by SARAH ROBERTS
A beaded tapestry, with roots dating back to the 1870s, has helped mark 50 years since St Dominic’s Catholic College opened in Henderson in west Auckland.
Dominican sisters from the South Island gifted the tapestry to the school at the jubilee celebrations on September 15-16.
It is a symbol of the special connection of Dominican heritage that spans the North and South Islands.
Many of the Dominican sisters now living in the South Island taught at St Dominic’s Catholic College’s original site in Northcote in Auckland and later at the Henderson location when it was opened in 1967.
It’s believed the tapestry came to New Zealand with Bishop Patrick Moran and the Dominican sisters when they first moved to Dunedin to open a school for the children of Irish migrants.
For many years the picture hung in St Dominic’s Priory’s main parlour, where the Dominican sisters were living, until the building was vacated in 1983. The tapestry was taken down and until now has been in storage in Dunedin waiting for its new home.
Sr Helen Bergin, OP, said it was always the wish of the Dominican sisters that the piece be brought from the South Island to St Dominic’s College to be gifted for the 50th jubilee.
“The gift celebrates the 50 years during which many teachers and young women have been involved in education at St Dominic’s Catholic College,” she said.
In the early days, St Dominic’s in Henderson had only one quadrangle, but no swimming pool, proper playing field, or chapel.
Dominican sisters at Northcote moved to the Henderson site in 1967, with 22 form one and two girls, now known as year seven and eight students. They were guided by the foundation principal, the late Sr Maria McDonald.
Principal Carol Coddington recalled stories from Sr Maria of the muddy days of the first year.
“Sr Maria used to tell the story of how it rained nearly every day from May through to October and the builders were trying to build the boarding house and convent for the nuns and the weather just kept getting worse. But the school community kept battling on,” Mrs Coddington said.
Eight classrooms had been built and 193 girls had enrolled by the end of the foundation year. The college today has a roll of 910 and has room to grow.
Religious sisters stepped aside from the top job at St Dominic’s College when the first lay principal Rodney Orange took the role in 1981.
Around this time there were 470 students. It was still a relatively small roll. Mr Orange ended his term as St Dominic’s principal in 1995. The reins were handed over to current principal Carol Coddington.
“St Dominic’s Catholic College students still have a strong sense of community and they continue to be educated in the spirit of the Dominican tradition,” Mrs Coddington said.
A meet and greet was held on the Friday night of the Jubilee weekend. The next day, student performances, tours of the college, and sports events were held and a Mass was celebrated. That was followed by a dinner at the Swanson RSA.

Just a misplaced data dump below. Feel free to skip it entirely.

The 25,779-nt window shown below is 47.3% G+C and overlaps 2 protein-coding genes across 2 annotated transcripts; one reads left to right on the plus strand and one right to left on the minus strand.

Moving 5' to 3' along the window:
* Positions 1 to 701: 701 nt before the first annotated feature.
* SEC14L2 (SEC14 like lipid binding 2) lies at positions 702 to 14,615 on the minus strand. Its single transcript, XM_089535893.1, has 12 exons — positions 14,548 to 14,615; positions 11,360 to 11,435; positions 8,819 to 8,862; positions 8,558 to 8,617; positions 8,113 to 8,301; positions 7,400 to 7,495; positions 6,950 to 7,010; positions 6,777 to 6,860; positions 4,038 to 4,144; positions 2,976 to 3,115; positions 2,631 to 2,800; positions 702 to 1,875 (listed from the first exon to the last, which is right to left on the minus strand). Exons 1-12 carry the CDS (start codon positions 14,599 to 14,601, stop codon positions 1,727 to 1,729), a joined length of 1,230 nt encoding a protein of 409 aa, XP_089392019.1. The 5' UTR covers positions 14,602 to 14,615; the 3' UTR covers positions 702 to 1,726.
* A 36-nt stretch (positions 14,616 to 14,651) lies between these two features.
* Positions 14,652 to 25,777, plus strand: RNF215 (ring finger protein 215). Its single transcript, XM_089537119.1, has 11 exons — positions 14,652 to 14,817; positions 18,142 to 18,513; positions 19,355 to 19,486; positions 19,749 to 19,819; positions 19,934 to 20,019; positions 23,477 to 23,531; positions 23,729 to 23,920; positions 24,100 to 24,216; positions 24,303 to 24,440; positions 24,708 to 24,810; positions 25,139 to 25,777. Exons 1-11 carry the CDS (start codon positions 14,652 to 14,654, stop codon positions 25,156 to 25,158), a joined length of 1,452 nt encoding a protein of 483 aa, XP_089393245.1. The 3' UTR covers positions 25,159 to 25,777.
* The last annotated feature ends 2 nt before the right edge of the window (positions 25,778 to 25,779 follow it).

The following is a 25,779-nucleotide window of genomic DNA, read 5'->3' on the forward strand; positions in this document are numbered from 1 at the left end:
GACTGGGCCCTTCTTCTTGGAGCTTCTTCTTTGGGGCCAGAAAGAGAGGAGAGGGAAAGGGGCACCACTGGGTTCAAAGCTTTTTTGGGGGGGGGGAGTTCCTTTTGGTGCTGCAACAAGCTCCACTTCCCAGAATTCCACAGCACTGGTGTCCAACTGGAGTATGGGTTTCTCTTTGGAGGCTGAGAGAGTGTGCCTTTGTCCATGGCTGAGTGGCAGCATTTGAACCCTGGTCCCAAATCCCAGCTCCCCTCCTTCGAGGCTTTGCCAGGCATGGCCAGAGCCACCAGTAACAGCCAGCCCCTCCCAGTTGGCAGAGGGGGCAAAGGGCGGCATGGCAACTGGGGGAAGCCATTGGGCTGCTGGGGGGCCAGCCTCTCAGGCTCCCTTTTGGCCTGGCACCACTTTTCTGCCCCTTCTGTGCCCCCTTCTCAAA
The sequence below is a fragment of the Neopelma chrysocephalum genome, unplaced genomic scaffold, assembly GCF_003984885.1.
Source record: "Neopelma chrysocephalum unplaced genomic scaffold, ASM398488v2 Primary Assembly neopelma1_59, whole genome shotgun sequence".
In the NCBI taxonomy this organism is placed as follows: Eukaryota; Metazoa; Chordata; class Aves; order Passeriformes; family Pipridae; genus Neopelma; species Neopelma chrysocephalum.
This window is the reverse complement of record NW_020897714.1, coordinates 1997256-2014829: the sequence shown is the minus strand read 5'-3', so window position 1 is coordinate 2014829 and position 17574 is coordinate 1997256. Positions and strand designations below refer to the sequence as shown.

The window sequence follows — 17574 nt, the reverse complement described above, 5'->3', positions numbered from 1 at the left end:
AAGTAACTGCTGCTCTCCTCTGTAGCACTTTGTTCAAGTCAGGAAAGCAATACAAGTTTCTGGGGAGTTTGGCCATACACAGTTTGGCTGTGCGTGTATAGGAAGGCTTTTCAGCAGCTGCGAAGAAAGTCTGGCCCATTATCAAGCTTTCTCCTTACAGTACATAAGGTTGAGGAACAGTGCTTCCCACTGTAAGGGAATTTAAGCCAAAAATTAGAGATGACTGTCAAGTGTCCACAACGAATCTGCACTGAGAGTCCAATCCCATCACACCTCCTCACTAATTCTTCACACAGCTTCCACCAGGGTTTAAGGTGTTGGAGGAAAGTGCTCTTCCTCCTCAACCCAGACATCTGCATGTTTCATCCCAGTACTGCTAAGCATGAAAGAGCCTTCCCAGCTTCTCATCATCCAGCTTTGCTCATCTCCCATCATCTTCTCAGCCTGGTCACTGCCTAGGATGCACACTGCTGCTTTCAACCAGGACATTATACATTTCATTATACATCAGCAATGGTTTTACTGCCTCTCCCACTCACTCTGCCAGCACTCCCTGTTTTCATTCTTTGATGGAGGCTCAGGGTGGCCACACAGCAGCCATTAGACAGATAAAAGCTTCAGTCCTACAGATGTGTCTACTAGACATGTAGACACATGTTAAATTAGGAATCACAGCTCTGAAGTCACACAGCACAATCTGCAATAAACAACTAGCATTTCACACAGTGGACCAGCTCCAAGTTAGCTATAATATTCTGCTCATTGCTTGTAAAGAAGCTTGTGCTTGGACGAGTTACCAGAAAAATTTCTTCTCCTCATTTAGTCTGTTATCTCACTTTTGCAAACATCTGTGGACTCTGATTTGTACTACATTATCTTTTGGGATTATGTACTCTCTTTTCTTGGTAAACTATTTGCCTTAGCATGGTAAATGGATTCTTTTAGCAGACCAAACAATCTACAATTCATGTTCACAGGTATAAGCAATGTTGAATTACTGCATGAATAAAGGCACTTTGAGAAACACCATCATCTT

“It was a chance for former students to re-connect and share their own stories and memories of the school. The school has a wonderful rich history and a vibrant future,” Mrs Coddington said.
Photos from the Jubilee weekend are available for download at https://soulsistersphotography. pixieset.com/stdominicscollegejubilee2017/
A Dominican education in the 1960s
Elizabeth Hill recalls memories of her time as a boarder at St Dominic’s College in Dunedin in the 1960s. She later became deputy principal at St Dominic’s Catholic College in Henderson in Auckland in 1996 and retired in 2015 from the role.
She was the third generation in her family to attend St Dominic’s College in Dunedin as a boarding student.
“My sister and I always knew that we would be attending St Dominic’s College for our secondary education — it was a given! It was also a given that it was not only for our secondary education — but it was to go as boarders. There was something exciting about the prospect of boarding school (before I went, at least) as it was following in the footsteps of both my parents and the children’s literature of the 1950s and 1960s which was full of wonderful adventures set in boarding schools.”
“At the tender age of 11, I set off for Dunedin with a trunk full of new clothes, linen and all the other requirements — just like the characters in those books I had read! . . . One of the most difficult ‘sicknessness’ to bear is homesickness and I was about to suffer from a major dose of it . . . saying goodbye to one’s parents, be it on a railway station, at the school gates or wherever never got easier.”
“Life as a boarder was controlled by routines — being woken up to a sister clapping up and down the dormitory to three hours of supervised study each night. Letters were written home each Sunday and on one Sunday a month we had ‘Fourth Sunday’ — this meant we could visit relations or friends. While it all sounds pretty regimented and strict we did learn self-discipline, how to be tidy and how to get along with other people.
“During my six years at St Dominic’s we were blessed with Sister M. Paul as our ‘cook’. The older I became the more Sr Paul looked after me! Her cream sponges were famous and when it was school fete time she used to practice her sponges and pass those results onto the senior boarders! Porridge never tasted as good as it was during my boarding school years. Like all borders we managed the occasional midnight feast — even if we had to do it before midnight so that we didn’t break the Church’s law of no meat on a Friday.”
“St Dominic’s Day was the best day of the year — our favourite meals all day and the culmination was the Boarders vs Day Scholars sports competition.”